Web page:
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COVID-19 vaccine FAQ: Here's everything you need to know

COVID-19 vaccines offer hope for getting out of the pandemic. They also raise a lot of questions. Here are some answers.

Are they safe? What are the side effects?

Both vaccines authorized in the United States, from Pfizer and Moderna, have been found to be safe after intensive reviews by the Food and Drug Administration (FDA).

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Experts looked at safety data from about 30,000 people who participated in the clinical trials for each vaccine, and now millions more people have gotten the vaccines. Serious side effects have been extremely rare and have so far consisted of severe allergic reactions in a few people. The rate of severe allergic reactions is about 4.5 per 1 million shots administered, according to Centers for Disease Control and Prevention (CDC) data. And allergic reactions can be treated.

“If this occurs, vaccination providers have medicines available to effectively and immediately treat the reaction,” the CDC notes.

Mild reactions that go away in a few days are more common. Those include pain at the injection site, fatigue, headache and chills. The CDC even has a smartphone app to help track reactions.

How well do they work?

Both the Pfizer and Moderna vaccines have been found to work extremely well, above the previous guesses of many experts. Both vaccines were about 95 percent effective in preventing people from getting COVID-19 in clinical trials.

Does it cost money to get the vaccine?

No. It is free, even if you don’t have health insurance.

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Which vaccine should I get? Is one better than others?

Both the Pfizer and Moderna vaccines work extremely well, and experts say people should get whichever happens to be available at a particular site.

The choices might get a bit more complicated when and if additional vaccines are authorized. Johnson & Johnson, for example, has applied to the FDA and could be authorized later this month or early in March.

That vaccine was 66 percent effective overall, a lower level, but still above the FDA’s minimum of 50 percent.

Still, Ashish Jha, dean of the Brown University School of Public Health, wrote in The Washington Post that Johnson & Johnson is 100 percent effective in what really matters: preventing hospitalizations and deaths.

“If you are able to get a vaccine — any vaccine — get it,” he wrote.

How long after getting vaccinated will I be protected? And how long does it last?

The Centers for Disease Control and Prevention says it can take up to two weeks following the second dose to get full protection. Both the Pfizer and Moderna vaccines require two doses. Still, some protection can build even after the first dose.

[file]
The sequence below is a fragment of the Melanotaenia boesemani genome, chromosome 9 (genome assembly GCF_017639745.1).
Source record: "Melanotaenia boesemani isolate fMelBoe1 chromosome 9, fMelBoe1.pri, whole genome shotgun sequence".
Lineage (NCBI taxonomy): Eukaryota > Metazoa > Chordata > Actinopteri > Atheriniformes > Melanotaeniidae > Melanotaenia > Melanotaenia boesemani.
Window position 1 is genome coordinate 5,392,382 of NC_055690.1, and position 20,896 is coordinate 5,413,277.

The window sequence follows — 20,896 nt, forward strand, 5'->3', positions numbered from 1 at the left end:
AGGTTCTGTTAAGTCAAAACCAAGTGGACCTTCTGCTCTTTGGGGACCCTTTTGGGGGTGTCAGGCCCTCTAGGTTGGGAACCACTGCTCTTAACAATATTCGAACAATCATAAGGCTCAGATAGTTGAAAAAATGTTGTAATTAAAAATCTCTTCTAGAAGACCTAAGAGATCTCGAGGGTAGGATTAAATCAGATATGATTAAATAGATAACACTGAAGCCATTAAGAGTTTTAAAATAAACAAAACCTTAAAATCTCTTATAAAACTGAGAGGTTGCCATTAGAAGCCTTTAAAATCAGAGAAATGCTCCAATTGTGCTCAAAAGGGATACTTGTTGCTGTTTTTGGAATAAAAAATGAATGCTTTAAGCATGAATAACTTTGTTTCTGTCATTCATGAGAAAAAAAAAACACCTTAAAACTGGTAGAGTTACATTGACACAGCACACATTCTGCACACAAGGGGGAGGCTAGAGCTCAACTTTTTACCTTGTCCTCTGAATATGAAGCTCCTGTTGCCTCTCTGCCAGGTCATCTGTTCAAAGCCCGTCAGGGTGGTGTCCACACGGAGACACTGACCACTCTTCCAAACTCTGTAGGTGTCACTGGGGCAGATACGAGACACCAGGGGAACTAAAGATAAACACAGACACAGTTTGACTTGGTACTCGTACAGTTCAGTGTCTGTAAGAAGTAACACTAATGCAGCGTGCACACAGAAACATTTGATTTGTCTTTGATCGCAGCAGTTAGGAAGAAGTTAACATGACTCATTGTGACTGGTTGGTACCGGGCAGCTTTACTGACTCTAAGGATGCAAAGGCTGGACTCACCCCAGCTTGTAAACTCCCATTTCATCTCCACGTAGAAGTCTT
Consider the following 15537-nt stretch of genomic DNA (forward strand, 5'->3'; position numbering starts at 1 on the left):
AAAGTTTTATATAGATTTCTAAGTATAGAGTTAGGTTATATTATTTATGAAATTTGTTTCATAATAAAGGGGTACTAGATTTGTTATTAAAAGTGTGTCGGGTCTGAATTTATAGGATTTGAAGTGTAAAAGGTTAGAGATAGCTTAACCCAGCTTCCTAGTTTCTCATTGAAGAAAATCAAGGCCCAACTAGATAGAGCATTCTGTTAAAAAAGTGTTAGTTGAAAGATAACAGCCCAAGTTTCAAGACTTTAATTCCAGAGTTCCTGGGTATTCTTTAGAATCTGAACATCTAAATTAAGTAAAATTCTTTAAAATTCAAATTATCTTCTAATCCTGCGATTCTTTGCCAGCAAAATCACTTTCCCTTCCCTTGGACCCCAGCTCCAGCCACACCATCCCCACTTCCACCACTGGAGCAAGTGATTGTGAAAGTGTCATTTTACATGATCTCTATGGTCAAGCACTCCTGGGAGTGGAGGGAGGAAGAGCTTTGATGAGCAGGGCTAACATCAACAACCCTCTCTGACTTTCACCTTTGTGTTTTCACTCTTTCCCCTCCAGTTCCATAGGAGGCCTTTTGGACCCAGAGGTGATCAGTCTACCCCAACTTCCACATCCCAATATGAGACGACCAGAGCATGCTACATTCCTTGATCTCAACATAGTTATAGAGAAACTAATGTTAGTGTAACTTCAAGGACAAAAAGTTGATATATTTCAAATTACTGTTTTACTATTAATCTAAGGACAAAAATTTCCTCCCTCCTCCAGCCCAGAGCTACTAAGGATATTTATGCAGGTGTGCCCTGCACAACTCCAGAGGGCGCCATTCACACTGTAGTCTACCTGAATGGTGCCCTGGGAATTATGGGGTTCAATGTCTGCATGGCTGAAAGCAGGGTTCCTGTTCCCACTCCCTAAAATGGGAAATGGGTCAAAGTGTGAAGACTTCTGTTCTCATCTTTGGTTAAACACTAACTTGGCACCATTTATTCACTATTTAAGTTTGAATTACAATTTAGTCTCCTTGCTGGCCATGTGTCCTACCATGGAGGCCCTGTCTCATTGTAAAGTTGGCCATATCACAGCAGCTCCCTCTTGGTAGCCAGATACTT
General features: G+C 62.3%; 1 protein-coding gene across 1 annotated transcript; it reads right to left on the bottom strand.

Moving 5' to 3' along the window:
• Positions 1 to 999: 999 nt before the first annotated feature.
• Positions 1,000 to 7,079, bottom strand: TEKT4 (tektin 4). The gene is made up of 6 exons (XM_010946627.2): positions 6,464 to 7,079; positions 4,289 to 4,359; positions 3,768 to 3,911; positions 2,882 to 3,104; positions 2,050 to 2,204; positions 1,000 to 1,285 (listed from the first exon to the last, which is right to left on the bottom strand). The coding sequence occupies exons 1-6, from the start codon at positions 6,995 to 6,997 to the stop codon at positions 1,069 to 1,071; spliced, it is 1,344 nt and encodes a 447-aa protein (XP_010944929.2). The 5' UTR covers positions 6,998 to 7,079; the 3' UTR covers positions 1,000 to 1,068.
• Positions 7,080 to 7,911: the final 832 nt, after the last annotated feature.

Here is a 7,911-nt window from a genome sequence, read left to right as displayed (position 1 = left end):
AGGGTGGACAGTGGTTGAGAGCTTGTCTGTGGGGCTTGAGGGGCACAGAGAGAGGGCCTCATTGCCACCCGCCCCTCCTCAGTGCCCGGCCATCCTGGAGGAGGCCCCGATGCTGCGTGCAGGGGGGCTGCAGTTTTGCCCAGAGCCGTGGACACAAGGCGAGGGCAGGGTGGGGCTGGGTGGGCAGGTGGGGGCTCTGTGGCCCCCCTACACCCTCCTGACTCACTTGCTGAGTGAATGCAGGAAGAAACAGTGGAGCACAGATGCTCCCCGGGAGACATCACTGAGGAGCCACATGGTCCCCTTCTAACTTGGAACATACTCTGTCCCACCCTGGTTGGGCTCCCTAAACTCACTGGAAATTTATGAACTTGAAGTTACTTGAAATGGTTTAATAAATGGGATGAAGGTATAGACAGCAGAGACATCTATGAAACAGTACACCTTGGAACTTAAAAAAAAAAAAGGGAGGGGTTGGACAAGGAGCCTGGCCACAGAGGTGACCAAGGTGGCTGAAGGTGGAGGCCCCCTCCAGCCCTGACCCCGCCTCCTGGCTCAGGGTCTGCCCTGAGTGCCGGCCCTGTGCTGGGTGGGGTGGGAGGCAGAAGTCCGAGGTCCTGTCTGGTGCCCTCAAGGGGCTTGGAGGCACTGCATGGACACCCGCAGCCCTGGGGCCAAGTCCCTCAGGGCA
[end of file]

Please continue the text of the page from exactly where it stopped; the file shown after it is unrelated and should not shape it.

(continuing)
It is unclear how long the protection will last. It is possible a booster shot will be necessary in future years. Researchers need more time to continue following study participants to see if the protection from the vaccine continues or wears off over time.

Do I still need to wear a mask and take precautions after vaccination?

The CDC advises that, yes, you still do. Why? Because while the vaccines are very effective in preventing you from getting sick, there is less evidence on whether you can still transmit the virus on to someone else, meaning wearing a mask and maintaining distance from others is still important until a higher percentage of people are vaccinated.

The good news is that early evidence indicates the vaccine does cut transmission of the virus to other people as well.

Anthony FauciAnthony FauciFauci: Whatever COVID-19 vaccine is available, 'take it' Julia Roberts presents Award of Courage to Fauci: 'You have been a beacon for us' The Hill's Morning Report - Presented by The AIDS Institute - Ahead: One-shot vax, easing restrictions, fiscal help MORE, the government’s top infectious diseases expert, said at a briefing that there are now “some studies that are pointing into a very favorable direction” for vaccinations cutting transmission.

Also, the CDC says that if you are fully vaccinated, you do not need to quarantine if you are exposed to the virus.

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When can I get vaccinated? Where do I go?

Eligibility for the vaccine is determined by each state, though there are recommendations from the federal government.

Vaccinations largely started with health care workers and people in nursing homes. Now, they have progressed in many places to categories such as people over 65 and essential workers. The average person not in those categories is not yet eligible.